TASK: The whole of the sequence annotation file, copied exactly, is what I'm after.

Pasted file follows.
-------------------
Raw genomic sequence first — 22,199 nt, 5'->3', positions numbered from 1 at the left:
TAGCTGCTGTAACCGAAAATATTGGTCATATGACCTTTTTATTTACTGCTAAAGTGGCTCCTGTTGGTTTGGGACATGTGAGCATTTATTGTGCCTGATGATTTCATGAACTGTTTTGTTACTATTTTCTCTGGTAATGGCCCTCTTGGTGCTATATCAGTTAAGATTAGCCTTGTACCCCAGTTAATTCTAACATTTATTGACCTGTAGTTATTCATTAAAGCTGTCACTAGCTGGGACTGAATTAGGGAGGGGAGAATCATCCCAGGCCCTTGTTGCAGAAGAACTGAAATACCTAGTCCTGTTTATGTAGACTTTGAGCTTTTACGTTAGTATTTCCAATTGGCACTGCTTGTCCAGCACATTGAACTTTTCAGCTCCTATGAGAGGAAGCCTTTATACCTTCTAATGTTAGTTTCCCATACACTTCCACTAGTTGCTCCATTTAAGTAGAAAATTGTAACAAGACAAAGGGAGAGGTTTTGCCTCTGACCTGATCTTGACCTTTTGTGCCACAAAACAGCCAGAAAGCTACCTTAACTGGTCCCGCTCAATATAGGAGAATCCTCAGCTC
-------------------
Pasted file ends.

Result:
Raw genomic sequence first — 22,199 nt, 5'->3', positions numbered from 1 at the left:
TAGCTGCTGTAACCGAAAATATTGGTCATATGACCTTTTTATTTACTGCTAAAGTGGCTCCTGTTGGTTTGGGACATGTGAGCATTTATTGTGCCTGATGATTTCATGAACTGTTTTGTTACTATTTTCTCTGGTAATGGCCCTCTTGGTGCTATATCAGTTAAGATTAGCCTTGTACCCCAGTTAATTCTAACATTTATTGACCTGTAGTTATTCATTAAAGCTGTCACTAGCTGGGACTGAATTAGGGAGGGGAGAATCATCCCAGGCCCTTGTTGCAGAAGAACTGAAATACCTAGTCCTGTTTATGTAGACTTTGAGCTTTTACGTTAGTATTTCCAATTGGCACTGCTTGTCCAGCACATTGAACTTTTCAGCTCCTATGAGAGGAAGCCTTTATACCTTCTAATGTTAGTTTCCCATACACTTCCACTAGTTGCTCCATTTAAGTAGAAAATTGTAACAAGACAAAGGGAGAGGTTTTGCCTCTGACCTGATCTTGACCTTTTGTGCCACAAAACAGCCAGAAAGCTACCTTAACTGGTCCCGCTCAATATAGGAGAATCCTCAGCTC